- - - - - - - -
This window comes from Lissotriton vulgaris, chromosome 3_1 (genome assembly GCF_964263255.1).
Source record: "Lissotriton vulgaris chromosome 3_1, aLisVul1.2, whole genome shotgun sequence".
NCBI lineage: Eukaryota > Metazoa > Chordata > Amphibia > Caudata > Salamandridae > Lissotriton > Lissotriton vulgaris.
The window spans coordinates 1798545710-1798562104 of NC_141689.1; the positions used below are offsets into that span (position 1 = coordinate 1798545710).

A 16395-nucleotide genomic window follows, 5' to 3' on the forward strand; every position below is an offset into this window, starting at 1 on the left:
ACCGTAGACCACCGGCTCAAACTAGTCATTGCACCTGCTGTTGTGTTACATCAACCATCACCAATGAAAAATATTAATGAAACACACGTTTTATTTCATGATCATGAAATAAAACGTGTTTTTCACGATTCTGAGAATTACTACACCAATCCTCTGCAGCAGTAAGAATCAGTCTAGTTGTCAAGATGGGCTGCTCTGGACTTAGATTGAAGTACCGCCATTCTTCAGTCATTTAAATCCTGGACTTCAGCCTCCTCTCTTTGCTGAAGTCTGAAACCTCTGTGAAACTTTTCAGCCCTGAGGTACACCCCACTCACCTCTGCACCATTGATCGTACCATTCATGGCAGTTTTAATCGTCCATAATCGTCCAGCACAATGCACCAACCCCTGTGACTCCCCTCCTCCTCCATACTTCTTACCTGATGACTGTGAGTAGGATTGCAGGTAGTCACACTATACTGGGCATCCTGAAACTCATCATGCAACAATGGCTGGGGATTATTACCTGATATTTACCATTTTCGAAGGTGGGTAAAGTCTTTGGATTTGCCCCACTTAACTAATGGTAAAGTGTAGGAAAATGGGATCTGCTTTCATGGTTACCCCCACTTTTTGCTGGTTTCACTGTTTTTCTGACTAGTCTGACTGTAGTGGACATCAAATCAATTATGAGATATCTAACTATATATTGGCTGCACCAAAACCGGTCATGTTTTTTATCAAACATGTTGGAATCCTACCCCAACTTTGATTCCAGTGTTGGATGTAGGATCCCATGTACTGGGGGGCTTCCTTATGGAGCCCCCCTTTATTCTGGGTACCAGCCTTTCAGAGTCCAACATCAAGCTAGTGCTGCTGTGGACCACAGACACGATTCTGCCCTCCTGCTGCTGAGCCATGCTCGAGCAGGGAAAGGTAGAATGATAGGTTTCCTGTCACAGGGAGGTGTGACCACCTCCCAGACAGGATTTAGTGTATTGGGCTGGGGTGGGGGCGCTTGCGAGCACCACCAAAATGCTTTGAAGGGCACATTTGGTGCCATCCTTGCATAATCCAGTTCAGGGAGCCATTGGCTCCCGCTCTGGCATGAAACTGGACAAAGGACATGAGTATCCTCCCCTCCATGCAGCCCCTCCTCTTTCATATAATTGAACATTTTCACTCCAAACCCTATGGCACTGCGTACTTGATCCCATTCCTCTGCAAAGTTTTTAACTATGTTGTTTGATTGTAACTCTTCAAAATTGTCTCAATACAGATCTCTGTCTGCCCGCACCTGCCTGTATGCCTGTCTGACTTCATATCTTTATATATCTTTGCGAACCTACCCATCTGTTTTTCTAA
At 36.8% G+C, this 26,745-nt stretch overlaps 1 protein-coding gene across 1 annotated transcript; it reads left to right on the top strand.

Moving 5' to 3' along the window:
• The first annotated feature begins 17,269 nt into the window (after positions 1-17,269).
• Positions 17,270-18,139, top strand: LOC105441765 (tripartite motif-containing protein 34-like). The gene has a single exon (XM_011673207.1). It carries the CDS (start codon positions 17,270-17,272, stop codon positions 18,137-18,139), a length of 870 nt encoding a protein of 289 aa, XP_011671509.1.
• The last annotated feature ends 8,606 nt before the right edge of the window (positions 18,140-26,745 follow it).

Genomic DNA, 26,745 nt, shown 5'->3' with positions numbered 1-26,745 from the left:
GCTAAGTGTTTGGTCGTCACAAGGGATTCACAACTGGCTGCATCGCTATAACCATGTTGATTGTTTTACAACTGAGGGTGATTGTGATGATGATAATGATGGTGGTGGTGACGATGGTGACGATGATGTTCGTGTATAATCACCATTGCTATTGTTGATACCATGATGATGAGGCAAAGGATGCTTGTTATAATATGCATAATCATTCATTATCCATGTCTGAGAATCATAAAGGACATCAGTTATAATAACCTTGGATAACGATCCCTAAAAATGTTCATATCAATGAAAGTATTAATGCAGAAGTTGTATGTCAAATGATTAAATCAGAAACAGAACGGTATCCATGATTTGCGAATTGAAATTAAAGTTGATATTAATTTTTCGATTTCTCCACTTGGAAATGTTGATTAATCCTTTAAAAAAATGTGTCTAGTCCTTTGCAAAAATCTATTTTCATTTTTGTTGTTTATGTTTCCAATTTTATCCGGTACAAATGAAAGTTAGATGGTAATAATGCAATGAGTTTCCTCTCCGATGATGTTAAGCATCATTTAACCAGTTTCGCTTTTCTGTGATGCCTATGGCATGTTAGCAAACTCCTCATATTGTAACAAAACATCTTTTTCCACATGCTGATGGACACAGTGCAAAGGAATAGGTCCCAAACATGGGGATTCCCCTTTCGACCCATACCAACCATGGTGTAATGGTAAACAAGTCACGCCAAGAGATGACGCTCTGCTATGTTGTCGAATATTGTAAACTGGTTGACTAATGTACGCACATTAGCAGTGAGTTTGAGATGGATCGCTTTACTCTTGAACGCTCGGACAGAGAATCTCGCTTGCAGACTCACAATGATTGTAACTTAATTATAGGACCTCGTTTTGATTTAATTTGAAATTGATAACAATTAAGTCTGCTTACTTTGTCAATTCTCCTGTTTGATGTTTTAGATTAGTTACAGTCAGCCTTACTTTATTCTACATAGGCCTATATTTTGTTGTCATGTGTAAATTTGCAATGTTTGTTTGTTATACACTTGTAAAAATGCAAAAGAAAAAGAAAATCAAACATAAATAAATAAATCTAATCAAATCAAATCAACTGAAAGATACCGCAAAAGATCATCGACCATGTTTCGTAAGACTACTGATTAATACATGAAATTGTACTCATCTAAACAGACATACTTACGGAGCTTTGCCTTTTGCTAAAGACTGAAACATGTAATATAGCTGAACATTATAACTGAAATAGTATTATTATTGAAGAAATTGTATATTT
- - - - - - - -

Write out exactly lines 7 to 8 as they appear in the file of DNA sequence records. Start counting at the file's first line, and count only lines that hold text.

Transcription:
At 36.8% G+C, this 26,745-nt stretch overlaps 1 protein-coding gene across 1 annotated transcript; it reads left to right on the top strand.

Moving 5' to 3' along the window: